How to Clean & Season Your Cast Iron

When it rains, it pours. But what happens when it snows? This:


Somerville, along with much of the Northeast, found the wrong Nemo this weekend and was treated to, say, three feet of wind-propelled snow. While most were swarming the nearest grocery store, burdened with feelings of dread and fear, MVB and I were sitting in bed, wearing our Kigurumis, anxious for Lord of the Rings Online to complete downloading. I was a bit harsh on the weather in my last post. I had a snow day and didn’t know that happened to adults, so I dealt it the only way I knew how.


The next morning, one of my roommates barged in and told us to go to Union Square. It stopped snowing, work was cancelled, and I had no plans. So the roomies and I braced ourselves with our heaviest coats and ventured out into the post-snowpocalyptic world. The journey down the barren glacier-paved road to Union Square was not without its perils: unstable snowdrifts; wind-mobile ice shards; and, most of all, snowballs from those whom you’ve once trusted. But this was merely friendly preparation for what was to come.


Union Square became something of a Winter Wonderland. People were welcomed with your typical snow sculptures (snow men, snow arches, snow castles, etc.), but what amazed me were the formations sitting atop stone pillars: the Snowdecahedrons. I was admiring their beauty when it happened: a blur of white zipped across my face, clipping the tip of my nose. I frantically searched for the assailant and found a Tusken Raider eying me down through his goggles while he began to pack another snowball. Adrenaline rushed through my blood and I retreated behind the masses to reach his opposing territory. I didn’t care who I was fighting or who I was fighting for; all I wanted to see was that Sand Person’s side fall.

I was panicking a bit. The snow was too fresh to compact a solid snowball and tried my best to supply MVB and my other roomies with ammunition. I spied the other side was using the firm snow found underneath the powder and it all became clear. I found a small clearing (admittedly too open to attack) and began hammering away at the snow beneath me with the heel of my boot. The satisfaction I got from breaking off jagged, hand-sized chunks of snow was similar to popping the bubbles in bubble wrap. The only satisfaction that could beat it was hurling that snowball at the other side and watching it burst on contact. One photographer captured my thirst for vengeance on camera and I found his stunning shot in the Boston Herald the next day.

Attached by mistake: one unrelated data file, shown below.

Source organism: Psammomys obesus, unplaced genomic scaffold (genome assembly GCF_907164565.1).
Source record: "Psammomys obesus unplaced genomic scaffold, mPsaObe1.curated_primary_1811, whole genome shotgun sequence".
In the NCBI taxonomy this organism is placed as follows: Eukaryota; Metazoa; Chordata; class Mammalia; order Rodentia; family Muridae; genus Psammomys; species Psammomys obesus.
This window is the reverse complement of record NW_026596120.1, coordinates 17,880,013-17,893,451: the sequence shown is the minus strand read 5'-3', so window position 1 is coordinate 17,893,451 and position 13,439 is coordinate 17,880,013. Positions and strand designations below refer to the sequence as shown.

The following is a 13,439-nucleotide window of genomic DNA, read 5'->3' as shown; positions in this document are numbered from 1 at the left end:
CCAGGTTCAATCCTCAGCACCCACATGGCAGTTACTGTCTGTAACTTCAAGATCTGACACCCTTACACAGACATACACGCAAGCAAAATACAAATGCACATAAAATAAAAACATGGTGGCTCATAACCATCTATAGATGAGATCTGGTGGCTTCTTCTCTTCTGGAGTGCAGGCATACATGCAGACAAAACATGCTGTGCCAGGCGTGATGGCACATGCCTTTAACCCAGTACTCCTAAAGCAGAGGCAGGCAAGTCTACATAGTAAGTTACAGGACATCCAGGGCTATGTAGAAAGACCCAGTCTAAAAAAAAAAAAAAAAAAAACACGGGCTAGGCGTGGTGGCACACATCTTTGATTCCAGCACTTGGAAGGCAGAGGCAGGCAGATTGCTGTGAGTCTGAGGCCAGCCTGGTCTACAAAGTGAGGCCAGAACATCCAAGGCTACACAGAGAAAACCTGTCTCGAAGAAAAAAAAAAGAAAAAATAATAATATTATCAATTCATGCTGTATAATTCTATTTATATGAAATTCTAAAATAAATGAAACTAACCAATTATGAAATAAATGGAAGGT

photo courtesy of Dominick Reuter

photo courtesy of Dominick Reuter

My kitchen is my least favorite part about this blizzard—no, this winter. Being barefoot there is not an option. The floor was never insulated when the kitchen was built, leaving the ice-white tiles void of all things warm and homey. In these cold months, the only time the kitchen feels like a kitchen is when people are in it, cooking. I figured the best way to warm up after battle was to love my cast iron pans. Love them enough and they will certainly love you back.


HOW TO: Clean and Season Your Cast Iron

  • cast iron pans/skillets/dutch ovens
  • neutral oil (vegetable/canola work great, but flaxseed is the best)
  • kosher salt
  • sponge or stiff brush

Preheat your oven to 500°. Clean your iron by scraping out any leftover debris with a wooden spoon while iron is still warm. Once large particles are removed, return iron to high heat. When iron is hot, add about 1 tablespoon of neutral oil and an equal amount of salt. Using your sponge or stiff brush and a little bit of elbow grease, scrub the pan in the problem areas with the salt mixture. Wipe away any salt with a clean towel.


Pour a small amount of oil in the pan and spread the oil on all surfaces of the cast iron, including the outside and the handle. Coat the entire pan in a thin, even layer of oil and wipe away any excess oil. Place your oiled cast iron face down in oven and “bake” it for 30 minutes. After 30 minutes, turn off oven and leave iron inside until it comes down to room temperature. When it is cool enough to handle, give your iron a final wipe with a clean rag and it is ready for use.

If seasoned properly, your iron will have a shiny patina and its texture will be comparatively smoother. If not, perform the seasoning process again. 3-4 repeated processes usually revive worn and scorned iron.

Avoid using soap or cooking anything really acidic on your cast iron. Both will eventually break down the seasoning you’ve worked so hard to achieve.

Never put anything cold in a boiling-lava-hot cast iron. It’ll crack and break, just like your heart when it finally happens.

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